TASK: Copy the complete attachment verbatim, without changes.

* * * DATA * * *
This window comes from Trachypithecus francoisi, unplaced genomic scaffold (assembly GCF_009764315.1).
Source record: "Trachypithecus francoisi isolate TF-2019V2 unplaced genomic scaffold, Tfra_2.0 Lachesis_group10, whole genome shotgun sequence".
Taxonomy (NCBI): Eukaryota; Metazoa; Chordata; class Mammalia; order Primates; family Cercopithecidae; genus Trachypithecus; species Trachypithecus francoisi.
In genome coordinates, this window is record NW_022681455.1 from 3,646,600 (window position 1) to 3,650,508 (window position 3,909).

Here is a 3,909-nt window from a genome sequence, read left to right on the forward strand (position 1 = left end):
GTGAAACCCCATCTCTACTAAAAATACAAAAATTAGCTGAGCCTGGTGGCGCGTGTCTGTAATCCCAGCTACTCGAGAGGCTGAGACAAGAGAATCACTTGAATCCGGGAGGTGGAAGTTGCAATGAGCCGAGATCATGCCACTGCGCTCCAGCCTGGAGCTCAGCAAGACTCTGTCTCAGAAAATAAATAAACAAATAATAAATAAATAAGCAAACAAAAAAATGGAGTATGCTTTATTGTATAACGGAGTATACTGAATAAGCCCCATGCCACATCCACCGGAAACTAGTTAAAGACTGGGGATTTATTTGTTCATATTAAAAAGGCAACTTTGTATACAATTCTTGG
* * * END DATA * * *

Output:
This window comes from Trachypithecus francoisi, unplaced genomic scaffold (assembly GCF_009764315.1).
Source record: "Trachypithecus francoisi isolate TF-2019V2 unplaced genomic scaffold, Tfra_2.0 Lachesis_group10, whole genome shotgun sequence".
Taxonomy (NCBI): Eukaryota; Metazoa; Chordata; class Mammalia; order Primates; family Cercopithecidae; genus Trachypithecus; species Trachypithecus francoisi.
In genome coordinates, this window is record NW_022681455.1 from 3,646,600 (window position 1) to 3,650,508 (window position 3,909).

Here is a 3,909-nt window from a genome sequence, read left to right on the forward strand (position 1 = left end):
GTGAAACCCCATCTCTACTAAAAATACAAAAATTAGCTGAGCCTGGTGGCGCGTGTCTGTAATCCCAGCTACTCGAGAGGCTGAGACAAGAGAATCACTTGAATCCGGGAGGTGGAAGTTGCAATGAGCCGAGATCATGCCACTGCGCTCCAGCCTGGAGCTCAGCAAGACTCTGTCTCAGAAAATAAATAAACAAATAATAAATAAATAAGCAAACAAAAAAATGGAGTATGCTTTATTGTATAACGGAGTATACTGAATAAGCCCCATGCCACATCCACCGGAAACTAGTTAAAGACTGGGGATTTATTTGTTCATATTAAAAAGGCAACTTTGTATACAATTCTTGG